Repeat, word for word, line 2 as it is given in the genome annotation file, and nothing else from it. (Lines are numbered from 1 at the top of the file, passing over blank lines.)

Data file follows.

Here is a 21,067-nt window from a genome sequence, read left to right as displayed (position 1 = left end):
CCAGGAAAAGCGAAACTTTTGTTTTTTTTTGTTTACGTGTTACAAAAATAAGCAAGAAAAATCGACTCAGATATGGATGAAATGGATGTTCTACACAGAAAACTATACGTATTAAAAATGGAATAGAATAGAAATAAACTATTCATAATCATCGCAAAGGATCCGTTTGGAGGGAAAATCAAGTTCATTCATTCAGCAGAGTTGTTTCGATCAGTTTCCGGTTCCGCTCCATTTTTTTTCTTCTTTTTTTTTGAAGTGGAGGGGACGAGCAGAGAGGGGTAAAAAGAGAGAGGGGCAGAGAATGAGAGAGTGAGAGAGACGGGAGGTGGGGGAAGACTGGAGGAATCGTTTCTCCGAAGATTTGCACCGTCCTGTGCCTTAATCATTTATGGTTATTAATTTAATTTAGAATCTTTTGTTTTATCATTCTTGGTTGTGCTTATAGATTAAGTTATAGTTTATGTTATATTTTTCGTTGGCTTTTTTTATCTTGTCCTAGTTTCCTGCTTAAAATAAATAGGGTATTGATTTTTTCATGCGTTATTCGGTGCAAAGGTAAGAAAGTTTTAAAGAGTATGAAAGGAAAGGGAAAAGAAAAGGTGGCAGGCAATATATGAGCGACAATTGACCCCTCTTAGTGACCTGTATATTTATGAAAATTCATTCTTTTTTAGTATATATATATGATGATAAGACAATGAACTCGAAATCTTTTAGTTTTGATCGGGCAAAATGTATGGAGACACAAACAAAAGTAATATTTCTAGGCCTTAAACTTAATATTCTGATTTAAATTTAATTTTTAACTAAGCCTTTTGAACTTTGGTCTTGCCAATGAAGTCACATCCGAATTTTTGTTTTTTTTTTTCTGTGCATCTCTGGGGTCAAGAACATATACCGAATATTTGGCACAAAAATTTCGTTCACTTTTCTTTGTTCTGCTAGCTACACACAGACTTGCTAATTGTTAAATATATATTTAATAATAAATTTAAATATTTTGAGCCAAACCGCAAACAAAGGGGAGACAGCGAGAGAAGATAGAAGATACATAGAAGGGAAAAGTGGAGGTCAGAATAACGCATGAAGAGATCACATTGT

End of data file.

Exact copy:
CCAGGAAAAGCGAAACTTTTGTTTTTTTTTGTTTACGTGTTACAAAAATAAGCAAGAAAAATCGACTCAGATATGGATGAAATGGATGTTCTACACAGAAAACTATACGTATTAAAAATGGAATAGAATAGAAATAAACTATTCATAATCATCGCAAAGGATCCGTTTGGAGGGAAAATCAAGTTCATTCATTCAGCAGAGTTGTTTCGATCAGTTTCCGGTTCCGCTCCATTTTTTTTCTTCTTTTTTTTTGAAGTGGAGGGGACGAGCAGAGAGGGGTAAAAAGAGAGAGGGGCAGAGAATGAGAGAGTGAGAGAGACGGGAGGTGGGGGAAGACTGGAGGAATCGTTTCTCCGAAGATTTGCACCGTCCTGTGCCTTAATCATTTATGGTTATTAATTTAATTTAGAATCTTTTGTTTTATCATTCTTGGTTGTGCTTATAGATTAAGTTATAGTTTATGTTATATTTTTCGTTGGCTTTTTTTATCTTGTCCTAGTTTCCTGCTTAAAATAAATAGGGTATTGATTTTTTCATGCGTTATTCGGTGCAAAGGTAAGAAAGTTTTAAAGAGTATGAAAGGAAAGGGAAAAGAAAAGGTGGCAGGCAATATATGAGCGACAATTGACCCCTCTTAGTGACCTGTATATTTATGAAAATTCATTCTTTTTTAGTATATATATATGATGATAAGACAATGAACTCGAAATCTTTTAGTTTTGATCGGGCAAAATGTATGGAGACACAAACAAAAGTAATATTTCTAGGCCTTAAACTTAATATTCTGATTTAAATTTAATTTTTAACTAAGCCTTTTGAACTTTGGTCTTGCCAATGAAGTCACATCCGAATTTTTGTTTTTTTTTTTCTGTGCATCTCTGGGGTCAAGAACATATACCGAATATTTGGCACAAAAATTTCGTTCACTTTTCTTTGTTCTGCTAGCTACACACAGACTTGCTAATTGTTAAATATATATTTAATAATAAATTTAAATATTTTGAGCCAAACCGCAAACAAAGGGGAGACAGCGAGAGAAGATAGAAGATACATAGAAGGGAAAAGTGGAGGTCAGAATAACGCATGAAGAGATCACATTGT